Molecular identification of Clonorchis sinensis and discrimination with other opisthorchid liver fluke species using multiple Ligation-depended Probe Amplification (MLPA)
1 Department of Parasitology, Zhongshan School of Medicine; Key Laboratory for Tropical Diseases Control, Ministry of Education, Sun Yat-sen University. No 74, The Second Zhongshan RD, Guangzhou, Guangdong, 510080, China
2 Institute for Biodiversity and Ecosystem Dynamics, University of Amsterdam, The Netherlands
Parasites & Vectors 2011, 4:98 doi:10.1186/1756-3305-4-98Published: 7 June 2011
Infections with the opisthorchid liver flukes Clonorchis sinensis, Opisthorchis viverrini, and O. felineus cause severe health problems globally, particularly in Southeast Asia. Early identification of the infection is essential to provide timely and appropriate chemotherapy to patients.
In this study we evaluate a PCR-based molecular identification method, Multiplex Ligation-dependent Probe Amplification (MLPA), which allows rapid and specific detection of single nucleotide acid differences between Clonorchis sinensis, Opisthorchis viverrini and O. felineus. Three probe pairs were derived from the Internally Transcribed Spacer 1 (ITS1) of three opisthorchid liver flukes using a systematic phylogenetic analysis. Specific loci were detected in all three species, yielding three amplicons with 198,172 and 152 bp, respectively, while no cross reactions were observed. A panel of 66 C. sinensis isolates was screened using MLPA. All species were positively identified, and no inhibition was observed. The detection limit was 103 copies of the ITS gene for the three liver flukes, or about 60 pg genomic DNA for Clonorchis sinensis. Amplification products can be detected by electrophoresis on agarose gel or in a capillary sequencer. In addition, genomic DNA of Clonorchis sinensis in fecal samples of infected rats was positively amplified by MLPA.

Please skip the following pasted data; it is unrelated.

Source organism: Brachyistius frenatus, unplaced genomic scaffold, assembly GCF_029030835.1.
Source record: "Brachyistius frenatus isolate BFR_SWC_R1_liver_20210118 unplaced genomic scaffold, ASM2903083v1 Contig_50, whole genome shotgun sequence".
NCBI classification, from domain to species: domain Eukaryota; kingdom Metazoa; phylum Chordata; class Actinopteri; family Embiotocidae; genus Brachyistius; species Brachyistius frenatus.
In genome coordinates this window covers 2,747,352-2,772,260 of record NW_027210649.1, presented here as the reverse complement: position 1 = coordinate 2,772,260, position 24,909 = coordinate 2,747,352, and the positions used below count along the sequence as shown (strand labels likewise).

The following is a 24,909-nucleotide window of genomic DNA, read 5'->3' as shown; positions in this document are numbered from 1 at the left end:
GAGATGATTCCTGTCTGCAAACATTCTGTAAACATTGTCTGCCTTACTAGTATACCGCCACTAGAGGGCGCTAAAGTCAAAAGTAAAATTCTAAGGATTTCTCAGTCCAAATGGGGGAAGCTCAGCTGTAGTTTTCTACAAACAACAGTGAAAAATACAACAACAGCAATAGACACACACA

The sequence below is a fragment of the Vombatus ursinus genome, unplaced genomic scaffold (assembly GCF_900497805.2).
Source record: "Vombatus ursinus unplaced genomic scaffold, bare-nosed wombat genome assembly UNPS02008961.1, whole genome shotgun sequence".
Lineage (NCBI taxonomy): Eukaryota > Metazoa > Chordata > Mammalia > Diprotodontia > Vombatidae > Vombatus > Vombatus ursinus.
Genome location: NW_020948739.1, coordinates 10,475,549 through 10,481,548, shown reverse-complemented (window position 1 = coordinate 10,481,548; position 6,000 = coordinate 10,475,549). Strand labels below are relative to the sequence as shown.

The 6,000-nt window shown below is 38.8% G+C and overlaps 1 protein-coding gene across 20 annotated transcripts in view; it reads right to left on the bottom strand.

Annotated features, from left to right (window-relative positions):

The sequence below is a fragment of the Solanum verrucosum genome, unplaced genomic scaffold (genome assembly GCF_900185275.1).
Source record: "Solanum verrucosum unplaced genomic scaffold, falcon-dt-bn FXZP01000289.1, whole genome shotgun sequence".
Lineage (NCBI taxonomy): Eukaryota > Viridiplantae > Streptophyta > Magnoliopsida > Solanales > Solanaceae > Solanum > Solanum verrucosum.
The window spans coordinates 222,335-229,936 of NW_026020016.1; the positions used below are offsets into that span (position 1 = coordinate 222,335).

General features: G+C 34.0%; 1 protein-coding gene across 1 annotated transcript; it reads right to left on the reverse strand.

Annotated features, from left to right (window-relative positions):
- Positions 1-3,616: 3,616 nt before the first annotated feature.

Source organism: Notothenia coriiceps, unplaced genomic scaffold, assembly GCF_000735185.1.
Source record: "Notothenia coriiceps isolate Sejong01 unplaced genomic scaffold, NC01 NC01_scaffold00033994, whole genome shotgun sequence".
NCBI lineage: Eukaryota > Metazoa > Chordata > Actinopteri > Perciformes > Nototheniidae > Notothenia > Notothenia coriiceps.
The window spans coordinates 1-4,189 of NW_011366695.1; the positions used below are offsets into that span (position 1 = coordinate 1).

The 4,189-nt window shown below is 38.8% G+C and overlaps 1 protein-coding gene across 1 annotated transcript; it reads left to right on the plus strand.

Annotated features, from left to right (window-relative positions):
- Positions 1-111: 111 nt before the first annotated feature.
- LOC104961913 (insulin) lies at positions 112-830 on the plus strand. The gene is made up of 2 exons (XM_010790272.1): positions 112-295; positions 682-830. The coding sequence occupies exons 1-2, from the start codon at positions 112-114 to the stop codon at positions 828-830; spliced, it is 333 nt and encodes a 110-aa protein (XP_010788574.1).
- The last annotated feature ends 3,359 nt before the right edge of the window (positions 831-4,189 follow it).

The flexibility and specificity make MLPA a potential tool for specific identification of infections by opisthorchid liver flukes in endemic areas.